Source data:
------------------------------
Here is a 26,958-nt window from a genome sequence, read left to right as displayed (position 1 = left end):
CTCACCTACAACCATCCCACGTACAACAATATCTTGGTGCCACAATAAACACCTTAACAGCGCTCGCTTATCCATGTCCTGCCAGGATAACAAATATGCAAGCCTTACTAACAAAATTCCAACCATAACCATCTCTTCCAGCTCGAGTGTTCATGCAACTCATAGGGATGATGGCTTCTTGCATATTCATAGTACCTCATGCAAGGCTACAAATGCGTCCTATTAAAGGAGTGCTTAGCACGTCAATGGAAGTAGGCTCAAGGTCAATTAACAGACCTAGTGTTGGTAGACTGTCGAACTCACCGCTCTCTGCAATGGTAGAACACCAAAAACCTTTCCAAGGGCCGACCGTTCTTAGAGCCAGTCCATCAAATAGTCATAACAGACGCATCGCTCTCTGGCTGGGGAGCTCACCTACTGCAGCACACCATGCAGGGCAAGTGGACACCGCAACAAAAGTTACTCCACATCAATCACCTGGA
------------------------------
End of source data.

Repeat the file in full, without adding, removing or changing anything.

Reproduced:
Here is a 26,958-nt window from a genome sequence, read left to right as displayed (position 1 = left end):
CTCACCTACAACCATCCCACGTACAACAATATCTTGGTGCCACAATAAACACCTTAACAGCGCTCGCTTATCCATGTCCTGCCAGGATAACAAATATGCAAGCCTTACTAACAAAATTCCAACCATAACCATCTCTTCCAGCTCGAGTGTTCATGCAACTCATAGGGATGATGGCTTCTTGCATATTCATAGTACCTCATGCAAGGCTACAAATGCGTCCTATTAAAGGAGTGCTTAGCACGTCAATGGAAGTAGGCTCAAGGTCAATTAACAGACCTAGTGTTGGTAGACTGTCGAACTCACCGCTCTCTGCAATGGTAGAACACCAAAAACCTTTCCAAGGGCCGACCGTTCTTAGAGCCAGTCCATCAAATAGTCATAACAGACGCATCGCTCTCTGGCTGGGGAGCTCACCTACTGCAGCACACCATGCAGGGCAAGTGGACACCGCAACAAAAGTTACTCCACATCAATCACCTGGA